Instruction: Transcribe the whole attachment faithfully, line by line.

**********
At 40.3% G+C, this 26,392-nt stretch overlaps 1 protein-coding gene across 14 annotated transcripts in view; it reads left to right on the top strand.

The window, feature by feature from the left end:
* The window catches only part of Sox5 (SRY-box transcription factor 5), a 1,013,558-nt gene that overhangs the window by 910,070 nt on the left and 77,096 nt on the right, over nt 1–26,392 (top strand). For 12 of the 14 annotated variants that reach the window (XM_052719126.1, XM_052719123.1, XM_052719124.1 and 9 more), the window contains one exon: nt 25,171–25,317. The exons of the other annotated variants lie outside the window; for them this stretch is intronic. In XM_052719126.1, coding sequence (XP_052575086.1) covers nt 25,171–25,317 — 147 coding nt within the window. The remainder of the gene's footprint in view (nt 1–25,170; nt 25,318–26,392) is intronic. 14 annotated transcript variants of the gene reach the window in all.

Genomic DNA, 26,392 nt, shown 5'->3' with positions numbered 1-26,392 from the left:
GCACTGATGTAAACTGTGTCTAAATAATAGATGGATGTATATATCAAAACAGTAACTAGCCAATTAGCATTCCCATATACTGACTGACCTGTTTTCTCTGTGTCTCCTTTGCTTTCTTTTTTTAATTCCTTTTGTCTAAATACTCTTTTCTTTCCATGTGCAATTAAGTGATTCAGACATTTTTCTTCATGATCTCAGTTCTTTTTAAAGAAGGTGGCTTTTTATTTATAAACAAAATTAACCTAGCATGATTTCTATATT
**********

At 40.3% G+C, this 26,392-nt stretch overlaps 1 protein-coding gene across 14 annotated transcripts in view; it reads left to right on the top strand.

The window, feature by feature from the left end:
* The window catches only part of Sox5 (SRY-box transcription factor 5), a 1,013,558-nt gene that overhangs the window by 910,070 nt on the left and 77,096 nt on the right, over nt 1–26,392 (top strand). For 12 of the 14 annotated variants that reach the window (XM_052719126.1, XM_052719123.1, XM_052719124.1 and 9 more), the window contains one exon: nt 25,171–25,317. The exons of the other annotated variants lie outside the window; for them this stretch is intronic. In XM_052719126.1, coding sequence (XP_052575086.1) covers nt 25,171–25,317 — 147 coding nt within the window. The remainder of the gene's footprint in view (nt 1–25,170; nt 25,318–26,392) is intronic. 14 annotated transcript variants of the gene reach the window in all.

Genomic DNA, 26,392 nt, shown 5'->3' with positions numbered 1-26,392 from the left:
GCACTGATGTAAACTGTGTCTAAATAATAGATGGATGTATATATCAAAACAGTAACTAGCCAATTAGCATTCCCATATACTGACTGACCTGTTTTCTCTGTGTCTCCTTTGCTTTCTTTTTTTAATTCCTTTTGTCTAAATACTCTTTTCTTTCCATGTGCAATTAAGTGATTCAGACATTTTTCTTCATGATCTCAGTTCTTTTTAAAGAAGGTGGCTTTTTATTTATAAACAAAATTAACCTAGCATGATTTCTATATT